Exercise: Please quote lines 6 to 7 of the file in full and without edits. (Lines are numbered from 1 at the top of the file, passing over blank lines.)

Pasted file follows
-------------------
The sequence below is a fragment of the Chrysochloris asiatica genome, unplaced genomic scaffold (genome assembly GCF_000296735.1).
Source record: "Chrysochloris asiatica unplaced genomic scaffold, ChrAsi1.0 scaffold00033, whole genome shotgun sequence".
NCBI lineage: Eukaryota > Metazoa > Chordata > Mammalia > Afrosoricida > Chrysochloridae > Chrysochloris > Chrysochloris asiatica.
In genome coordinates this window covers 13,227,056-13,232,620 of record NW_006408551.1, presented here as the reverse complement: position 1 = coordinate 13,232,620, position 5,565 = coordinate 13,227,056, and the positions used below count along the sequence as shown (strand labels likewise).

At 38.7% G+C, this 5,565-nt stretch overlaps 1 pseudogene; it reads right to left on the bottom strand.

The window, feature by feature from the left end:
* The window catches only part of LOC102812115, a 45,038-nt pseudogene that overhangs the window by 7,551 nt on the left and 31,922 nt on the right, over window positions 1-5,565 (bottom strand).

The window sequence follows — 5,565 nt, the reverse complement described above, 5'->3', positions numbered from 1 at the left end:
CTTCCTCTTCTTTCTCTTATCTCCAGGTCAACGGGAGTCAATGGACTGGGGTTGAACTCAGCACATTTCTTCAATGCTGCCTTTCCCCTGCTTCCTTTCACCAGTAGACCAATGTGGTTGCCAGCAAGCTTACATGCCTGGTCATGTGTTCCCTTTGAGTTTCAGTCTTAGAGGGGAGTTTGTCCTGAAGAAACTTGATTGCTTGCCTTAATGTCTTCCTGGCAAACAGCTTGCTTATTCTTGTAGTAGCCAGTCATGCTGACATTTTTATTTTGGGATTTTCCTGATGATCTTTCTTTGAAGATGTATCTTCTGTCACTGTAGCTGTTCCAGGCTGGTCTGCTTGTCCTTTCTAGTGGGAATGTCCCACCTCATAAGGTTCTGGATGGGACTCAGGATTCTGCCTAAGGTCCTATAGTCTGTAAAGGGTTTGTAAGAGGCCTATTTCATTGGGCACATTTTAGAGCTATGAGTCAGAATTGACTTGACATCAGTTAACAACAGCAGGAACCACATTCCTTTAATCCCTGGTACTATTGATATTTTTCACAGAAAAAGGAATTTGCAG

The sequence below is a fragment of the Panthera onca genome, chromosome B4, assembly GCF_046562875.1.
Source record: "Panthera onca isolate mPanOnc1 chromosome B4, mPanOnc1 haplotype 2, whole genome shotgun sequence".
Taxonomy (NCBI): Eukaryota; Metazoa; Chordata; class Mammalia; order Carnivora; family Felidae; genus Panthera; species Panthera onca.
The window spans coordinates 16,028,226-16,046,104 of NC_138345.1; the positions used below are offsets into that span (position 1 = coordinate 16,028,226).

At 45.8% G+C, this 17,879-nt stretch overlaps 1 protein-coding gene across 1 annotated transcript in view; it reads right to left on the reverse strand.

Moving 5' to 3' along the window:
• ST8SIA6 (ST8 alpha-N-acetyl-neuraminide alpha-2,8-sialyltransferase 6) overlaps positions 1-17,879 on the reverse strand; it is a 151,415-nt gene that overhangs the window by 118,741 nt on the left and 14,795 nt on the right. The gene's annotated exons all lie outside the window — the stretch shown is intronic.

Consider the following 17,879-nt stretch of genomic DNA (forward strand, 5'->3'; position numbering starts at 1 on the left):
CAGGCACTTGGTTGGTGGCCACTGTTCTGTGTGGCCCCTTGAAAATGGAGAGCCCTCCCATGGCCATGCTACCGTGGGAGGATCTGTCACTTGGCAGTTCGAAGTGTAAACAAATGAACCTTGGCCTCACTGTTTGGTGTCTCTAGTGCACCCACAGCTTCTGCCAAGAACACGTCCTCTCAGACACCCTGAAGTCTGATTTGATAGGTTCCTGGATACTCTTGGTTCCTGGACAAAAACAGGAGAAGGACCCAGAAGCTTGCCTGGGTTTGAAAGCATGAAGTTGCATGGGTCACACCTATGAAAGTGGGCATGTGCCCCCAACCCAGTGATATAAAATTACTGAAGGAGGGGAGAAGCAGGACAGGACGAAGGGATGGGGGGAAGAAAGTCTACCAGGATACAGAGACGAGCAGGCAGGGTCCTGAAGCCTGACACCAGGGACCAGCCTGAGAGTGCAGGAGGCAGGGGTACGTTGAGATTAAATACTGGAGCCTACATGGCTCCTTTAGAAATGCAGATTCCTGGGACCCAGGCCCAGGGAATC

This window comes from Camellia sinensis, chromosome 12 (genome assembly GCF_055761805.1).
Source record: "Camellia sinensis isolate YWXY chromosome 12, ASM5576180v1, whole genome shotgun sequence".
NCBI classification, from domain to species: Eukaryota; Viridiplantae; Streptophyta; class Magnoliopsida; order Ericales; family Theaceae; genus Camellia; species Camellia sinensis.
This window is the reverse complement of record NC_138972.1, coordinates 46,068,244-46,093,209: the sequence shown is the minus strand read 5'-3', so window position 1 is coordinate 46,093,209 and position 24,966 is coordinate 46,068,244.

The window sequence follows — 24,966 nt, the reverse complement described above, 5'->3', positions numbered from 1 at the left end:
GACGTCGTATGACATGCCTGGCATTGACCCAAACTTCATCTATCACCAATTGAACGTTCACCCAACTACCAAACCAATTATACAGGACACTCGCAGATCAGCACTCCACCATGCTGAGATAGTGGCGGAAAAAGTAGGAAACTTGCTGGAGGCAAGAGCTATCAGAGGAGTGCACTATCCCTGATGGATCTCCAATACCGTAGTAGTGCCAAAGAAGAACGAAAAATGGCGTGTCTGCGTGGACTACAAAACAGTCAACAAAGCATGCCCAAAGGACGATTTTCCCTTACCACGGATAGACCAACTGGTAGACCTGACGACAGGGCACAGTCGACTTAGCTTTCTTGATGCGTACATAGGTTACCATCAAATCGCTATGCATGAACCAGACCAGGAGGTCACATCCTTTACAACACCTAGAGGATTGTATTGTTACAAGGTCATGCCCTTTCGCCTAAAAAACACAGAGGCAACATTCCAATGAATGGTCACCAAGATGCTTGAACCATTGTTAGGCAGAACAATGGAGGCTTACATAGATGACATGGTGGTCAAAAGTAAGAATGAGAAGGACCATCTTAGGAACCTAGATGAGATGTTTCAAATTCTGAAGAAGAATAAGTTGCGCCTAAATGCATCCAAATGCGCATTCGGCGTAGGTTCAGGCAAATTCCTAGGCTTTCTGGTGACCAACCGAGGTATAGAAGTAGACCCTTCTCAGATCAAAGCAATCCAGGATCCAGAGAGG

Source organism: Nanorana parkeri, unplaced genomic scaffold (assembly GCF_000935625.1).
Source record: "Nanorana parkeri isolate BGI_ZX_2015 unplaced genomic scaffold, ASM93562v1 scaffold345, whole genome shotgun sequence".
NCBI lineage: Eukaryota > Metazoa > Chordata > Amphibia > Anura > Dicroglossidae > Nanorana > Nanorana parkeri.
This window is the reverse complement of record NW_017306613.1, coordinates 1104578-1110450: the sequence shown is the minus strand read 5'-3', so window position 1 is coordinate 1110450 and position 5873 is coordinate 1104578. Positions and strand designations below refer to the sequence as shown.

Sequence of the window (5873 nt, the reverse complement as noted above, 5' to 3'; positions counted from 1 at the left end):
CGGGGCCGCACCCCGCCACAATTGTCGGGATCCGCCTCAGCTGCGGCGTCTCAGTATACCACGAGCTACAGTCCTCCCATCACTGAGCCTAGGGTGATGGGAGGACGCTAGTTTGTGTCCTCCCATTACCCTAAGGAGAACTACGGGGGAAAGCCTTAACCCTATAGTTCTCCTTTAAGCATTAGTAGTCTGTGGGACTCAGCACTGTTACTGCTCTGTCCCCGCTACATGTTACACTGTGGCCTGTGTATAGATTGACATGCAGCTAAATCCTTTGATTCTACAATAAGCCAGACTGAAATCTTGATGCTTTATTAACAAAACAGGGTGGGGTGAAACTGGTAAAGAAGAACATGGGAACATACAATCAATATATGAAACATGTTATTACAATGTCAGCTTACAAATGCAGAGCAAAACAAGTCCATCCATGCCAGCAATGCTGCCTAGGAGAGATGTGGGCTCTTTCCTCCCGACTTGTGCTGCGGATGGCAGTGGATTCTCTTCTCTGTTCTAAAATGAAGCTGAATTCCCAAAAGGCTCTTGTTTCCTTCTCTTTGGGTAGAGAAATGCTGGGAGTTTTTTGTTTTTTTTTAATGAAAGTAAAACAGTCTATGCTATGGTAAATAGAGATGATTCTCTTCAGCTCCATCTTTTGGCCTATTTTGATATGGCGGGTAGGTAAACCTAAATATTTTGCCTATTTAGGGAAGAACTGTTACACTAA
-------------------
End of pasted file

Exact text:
The window, feature by feature from the left end:
* The window catches only part of LOC102812115, a 45,038-nt pseudogene that overhangs the window by 7,551 nt on the left and 31,922 nt on the right, over window positions 1-5,565 (bottom strand).